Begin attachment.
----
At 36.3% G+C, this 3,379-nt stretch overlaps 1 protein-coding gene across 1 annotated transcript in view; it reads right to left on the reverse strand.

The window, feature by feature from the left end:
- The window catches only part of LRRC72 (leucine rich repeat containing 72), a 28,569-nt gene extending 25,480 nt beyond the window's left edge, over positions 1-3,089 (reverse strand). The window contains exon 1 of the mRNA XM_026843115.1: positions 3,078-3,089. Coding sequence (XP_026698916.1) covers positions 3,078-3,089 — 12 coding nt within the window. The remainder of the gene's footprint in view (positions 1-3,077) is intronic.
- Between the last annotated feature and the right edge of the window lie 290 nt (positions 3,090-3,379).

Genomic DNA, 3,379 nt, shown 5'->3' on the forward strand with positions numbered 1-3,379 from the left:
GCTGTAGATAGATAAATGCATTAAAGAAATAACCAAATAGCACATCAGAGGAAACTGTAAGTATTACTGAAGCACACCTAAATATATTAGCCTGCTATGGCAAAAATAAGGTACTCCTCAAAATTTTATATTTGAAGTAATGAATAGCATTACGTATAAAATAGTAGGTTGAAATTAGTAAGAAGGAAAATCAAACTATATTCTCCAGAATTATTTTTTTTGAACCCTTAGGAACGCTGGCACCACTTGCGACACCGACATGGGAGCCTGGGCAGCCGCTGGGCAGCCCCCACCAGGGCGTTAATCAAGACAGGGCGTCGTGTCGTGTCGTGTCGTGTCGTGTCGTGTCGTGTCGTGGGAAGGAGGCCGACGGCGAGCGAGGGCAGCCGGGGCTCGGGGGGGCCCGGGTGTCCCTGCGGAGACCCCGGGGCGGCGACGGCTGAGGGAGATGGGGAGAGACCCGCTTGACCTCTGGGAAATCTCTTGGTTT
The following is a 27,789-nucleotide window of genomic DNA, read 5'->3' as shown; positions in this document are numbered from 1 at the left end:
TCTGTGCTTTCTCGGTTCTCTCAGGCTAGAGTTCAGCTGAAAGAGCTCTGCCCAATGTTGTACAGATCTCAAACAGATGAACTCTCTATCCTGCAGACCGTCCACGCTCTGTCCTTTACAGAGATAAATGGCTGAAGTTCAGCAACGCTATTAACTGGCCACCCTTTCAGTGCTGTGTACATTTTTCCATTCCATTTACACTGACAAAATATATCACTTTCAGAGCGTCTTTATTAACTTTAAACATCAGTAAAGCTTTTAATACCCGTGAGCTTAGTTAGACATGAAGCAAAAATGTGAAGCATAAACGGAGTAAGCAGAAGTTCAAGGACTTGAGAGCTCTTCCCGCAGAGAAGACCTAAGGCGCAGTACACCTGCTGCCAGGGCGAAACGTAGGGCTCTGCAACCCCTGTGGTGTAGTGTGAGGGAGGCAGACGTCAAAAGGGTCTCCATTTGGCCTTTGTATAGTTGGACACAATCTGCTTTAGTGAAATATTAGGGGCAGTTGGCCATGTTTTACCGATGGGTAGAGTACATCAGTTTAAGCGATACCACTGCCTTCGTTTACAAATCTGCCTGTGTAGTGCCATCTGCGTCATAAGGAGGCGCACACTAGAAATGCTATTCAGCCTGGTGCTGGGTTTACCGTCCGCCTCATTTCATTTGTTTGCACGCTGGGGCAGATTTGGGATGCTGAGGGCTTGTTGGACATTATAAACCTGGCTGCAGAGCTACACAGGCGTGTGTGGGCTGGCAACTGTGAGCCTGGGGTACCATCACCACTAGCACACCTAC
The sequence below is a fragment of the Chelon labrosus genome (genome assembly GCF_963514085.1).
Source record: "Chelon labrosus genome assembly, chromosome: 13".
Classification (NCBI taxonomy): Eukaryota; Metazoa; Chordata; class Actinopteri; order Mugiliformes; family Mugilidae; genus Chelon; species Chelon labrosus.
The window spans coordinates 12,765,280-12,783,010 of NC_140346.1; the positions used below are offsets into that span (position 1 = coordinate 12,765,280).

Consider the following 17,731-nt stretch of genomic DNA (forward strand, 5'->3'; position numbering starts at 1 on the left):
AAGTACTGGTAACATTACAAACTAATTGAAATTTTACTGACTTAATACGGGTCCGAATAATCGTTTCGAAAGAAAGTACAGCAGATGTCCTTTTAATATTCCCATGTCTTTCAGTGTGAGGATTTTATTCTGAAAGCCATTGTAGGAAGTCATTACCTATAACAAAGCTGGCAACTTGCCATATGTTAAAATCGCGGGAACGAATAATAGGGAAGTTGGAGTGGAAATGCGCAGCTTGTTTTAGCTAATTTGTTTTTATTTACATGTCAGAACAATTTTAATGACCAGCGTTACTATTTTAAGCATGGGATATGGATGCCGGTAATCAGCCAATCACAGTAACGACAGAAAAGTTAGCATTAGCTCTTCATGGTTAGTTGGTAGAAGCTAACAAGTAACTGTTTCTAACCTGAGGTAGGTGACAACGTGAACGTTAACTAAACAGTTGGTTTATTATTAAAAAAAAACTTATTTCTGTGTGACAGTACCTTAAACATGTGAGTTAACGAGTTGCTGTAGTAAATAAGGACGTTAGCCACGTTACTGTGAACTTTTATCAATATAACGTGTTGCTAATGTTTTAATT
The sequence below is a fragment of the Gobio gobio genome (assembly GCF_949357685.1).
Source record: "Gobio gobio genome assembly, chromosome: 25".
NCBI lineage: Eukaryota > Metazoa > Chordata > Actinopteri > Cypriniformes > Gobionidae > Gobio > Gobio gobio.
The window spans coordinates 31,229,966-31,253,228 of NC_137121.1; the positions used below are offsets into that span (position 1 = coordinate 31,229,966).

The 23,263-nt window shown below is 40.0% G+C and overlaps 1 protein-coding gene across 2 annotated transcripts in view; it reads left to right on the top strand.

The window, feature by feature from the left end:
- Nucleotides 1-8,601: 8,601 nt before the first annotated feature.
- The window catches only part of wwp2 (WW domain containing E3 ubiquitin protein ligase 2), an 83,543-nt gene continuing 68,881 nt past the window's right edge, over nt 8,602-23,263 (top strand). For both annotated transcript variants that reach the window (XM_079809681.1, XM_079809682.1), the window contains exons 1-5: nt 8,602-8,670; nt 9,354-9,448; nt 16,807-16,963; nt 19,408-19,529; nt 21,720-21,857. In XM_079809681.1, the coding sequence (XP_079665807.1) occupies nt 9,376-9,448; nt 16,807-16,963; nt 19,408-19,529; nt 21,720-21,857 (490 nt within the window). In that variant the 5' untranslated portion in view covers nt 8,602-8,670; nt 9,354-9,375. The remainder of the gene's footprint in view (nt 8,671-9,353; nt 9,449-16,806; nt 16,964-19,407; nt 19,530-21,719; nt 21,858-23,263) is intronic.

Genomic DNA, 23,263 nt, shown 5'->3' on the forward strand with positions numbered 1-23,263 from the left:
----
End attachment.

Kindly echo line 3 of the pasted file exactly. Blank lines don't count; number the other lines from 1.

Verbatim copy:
- The window catches only part of LRRC72 (leucine rich repeat containing 72), a 28,569-nt gene extending 25,480 nt beyond the window's left edge, over positions 1-3,089 (reverse strand). The window contains exon 1 of the mRNA XM_026843115.1: positions 3,078-3,089. Coding sequence (XP_026698916.1) covers positions 3,078-3,089 — 12 coding nt within the window. The remainder of the gene's footprint in view (positions 1-3,077) is intronic.